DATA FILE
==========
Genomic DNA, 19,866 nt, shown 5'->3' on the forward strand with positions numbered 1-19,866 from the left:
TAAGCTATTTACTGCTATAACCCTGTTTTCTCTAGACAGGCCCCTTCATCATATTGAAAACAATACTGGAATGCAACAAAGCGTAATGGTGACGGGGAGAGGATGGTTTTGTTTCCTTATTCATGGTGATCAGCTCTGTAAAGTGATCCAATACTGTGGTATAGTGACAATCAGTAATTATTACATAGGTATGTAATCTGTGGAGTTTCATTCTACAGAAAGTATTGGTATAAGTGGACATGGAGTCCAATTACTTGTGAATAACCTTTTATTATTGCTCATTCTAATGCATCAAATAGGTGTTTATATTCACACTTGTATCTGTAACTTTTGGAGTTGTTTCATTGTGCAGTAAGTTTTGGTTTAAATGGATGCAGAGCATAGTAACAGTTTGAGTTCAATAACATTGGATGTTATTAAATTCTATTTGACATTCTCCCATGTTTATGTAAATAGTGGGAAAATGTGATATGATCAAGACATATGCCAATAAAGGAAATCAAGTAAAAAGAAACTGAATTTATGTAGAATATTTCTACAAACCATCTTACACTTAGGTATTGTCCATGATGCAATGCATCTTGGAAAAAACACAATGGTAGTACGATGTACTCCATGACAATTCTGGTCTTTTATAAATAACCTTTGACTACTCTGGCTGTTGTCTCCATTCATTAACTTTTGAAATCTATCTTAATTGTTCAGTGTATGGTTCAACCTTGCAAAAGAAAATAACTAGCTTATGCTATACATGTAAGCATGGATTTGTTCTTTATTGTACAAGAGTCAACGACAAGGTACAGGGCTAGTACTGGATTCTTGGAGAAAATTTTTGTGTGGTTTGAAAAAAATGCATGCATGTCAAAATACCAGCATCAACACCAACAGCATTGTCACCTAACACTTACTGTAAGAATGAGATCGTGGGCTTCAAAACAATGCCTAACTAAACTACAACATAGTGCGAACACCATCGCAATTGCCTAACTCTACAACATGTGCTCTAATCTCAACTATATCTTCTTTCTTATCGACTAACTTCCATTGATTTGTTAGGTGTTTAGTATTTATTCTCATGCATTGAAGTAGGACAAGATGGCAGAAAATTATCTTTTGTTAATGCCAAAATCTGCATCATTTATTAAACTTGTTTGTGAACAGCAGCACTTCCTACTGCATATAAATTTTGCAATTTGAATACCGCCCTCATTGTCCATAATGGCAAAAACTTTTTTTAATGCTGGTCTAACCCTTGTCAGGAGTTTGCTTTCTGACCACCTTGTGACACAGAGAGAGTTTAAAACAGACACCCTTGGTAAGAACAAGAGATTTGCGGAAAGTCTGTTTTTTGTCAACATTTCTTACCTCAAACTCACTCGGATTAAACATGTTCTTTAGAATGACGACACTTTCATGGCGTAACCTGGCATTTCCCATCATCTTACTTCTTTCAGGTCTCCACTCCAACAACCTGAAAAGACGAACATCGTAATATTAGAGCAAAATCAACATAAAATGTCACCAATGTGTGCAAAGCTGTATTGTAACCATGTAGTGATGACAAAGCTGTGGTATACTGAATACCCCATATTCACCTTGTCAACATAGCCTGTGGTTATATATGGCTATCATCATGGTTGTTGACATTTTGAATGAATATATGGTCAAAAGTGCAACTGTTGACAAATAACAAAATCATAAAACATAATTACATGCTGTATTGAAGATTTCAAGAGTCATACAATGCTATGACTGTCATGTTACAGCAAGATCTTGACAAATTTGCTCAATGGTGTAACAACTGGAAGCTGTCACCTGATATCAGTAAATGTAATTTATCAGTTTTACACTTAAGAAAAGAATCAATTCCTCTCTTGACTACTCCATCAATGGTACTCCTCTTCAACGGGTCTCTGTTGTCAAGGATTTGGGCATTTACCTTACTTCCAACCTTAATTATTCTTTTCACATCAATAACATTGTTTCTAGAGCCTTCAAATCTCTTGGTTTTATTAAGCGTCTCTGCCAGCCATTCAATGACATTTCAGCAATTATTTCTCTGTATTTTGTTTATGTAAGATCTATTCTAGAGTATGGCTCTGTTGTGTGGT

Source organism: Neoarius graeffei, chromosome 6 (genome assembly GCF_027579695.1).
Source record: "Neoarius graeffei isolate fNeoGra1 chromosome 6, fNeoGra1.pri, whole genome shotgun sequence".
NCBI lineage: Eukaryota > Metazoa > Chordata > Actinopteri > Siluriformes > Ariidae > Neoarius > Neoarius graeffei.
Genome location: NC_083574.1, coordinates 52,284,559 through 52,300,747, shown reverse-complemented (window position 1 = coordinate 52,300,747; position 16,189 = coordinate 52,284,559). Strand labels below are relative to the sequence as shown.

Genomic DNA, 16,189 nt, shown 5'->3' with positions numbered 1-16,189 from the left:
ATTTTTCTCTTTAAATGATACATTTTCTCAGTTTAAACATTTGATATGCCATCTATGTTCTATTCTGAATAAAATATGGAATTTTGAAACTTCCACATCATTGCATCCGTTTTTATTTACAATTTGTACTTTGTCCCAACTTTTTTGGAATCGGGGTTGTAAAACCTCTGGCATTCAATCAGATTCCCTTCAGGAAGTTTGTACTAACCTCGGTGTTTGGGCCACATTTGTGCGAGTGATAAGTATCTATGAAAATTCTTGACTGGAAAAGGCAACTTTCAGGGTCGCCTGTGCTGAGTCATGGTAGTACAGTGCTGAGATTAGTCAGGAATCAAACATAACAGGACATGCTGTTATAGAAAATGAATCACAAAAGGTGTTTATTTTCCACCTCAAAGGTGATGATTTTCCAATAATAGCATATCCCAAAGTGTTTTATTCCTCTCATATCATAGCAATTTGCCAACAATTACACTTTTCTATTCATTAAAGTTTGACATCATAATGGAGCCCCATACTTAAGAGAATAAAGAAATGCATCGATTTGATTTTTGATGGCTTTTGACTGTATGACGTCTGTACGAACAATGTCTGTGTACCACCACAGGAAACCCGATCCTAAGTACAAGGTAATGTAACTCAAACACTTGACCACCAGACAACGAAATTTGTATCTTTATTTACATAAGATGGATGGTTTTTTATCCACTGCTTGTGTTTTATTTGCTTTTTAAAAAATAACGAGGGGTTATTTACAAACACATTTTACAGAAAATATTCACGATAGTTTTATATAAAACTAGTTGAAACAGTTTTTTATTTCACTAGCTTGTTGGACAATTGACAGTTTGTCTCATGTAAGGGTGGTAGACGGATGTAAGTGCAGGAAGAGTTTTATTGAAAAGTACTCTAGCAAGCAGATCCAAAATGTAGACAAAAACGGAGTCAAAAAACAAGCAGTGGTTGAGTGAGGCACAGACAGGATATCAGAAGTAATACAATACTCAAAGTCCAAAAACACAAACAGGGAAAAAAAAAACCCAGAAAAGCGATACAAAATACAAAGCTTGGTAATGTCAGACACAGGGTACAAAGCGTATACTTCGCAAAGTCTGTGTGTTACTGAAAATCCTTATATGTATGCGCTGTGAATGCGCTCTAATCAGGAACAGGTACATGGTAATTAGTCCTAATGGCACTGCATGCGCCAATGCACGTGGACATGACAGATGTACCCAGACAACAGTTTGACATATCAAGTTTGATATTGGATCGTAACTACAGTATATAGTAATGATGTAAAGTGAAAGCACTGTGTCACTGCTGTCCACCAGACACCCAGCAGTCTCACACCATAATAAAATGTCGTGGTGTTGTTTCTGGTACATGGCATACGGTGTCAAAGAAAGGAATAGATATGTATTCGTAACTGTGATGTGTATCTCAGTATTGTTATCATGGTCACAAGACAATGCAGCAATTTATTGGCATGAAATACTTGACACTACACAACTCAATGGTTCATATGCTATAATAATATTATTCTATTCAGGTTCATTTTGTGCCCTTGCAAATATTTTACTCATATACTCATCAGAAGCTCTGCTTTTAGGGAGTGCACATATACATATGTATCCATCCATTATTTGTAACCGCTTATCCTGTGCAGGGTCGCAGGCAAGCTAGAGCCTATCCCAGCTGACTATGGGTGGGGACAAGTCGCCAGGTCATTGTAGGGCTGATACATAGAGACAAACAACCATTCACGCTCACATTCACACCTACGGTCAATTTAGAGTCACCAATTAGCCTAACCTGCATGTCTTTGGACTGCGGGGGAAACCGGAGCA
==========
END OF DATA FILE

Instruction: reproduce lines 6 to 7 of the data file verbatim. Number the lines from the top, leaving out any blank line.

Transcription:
Genome location: NC_083574.1, coordinates 52,284,559 through 52,300,747, shown reverse-complemented (window position 1 = coordinate 52,300,747; position 16,189 = coordinate 52,284,559). Strand labels below are relative to the sequence as shown.

Genomic DNA, 16,189 nt, shown 5'->3' with positions numbered 1-16,189 from the left: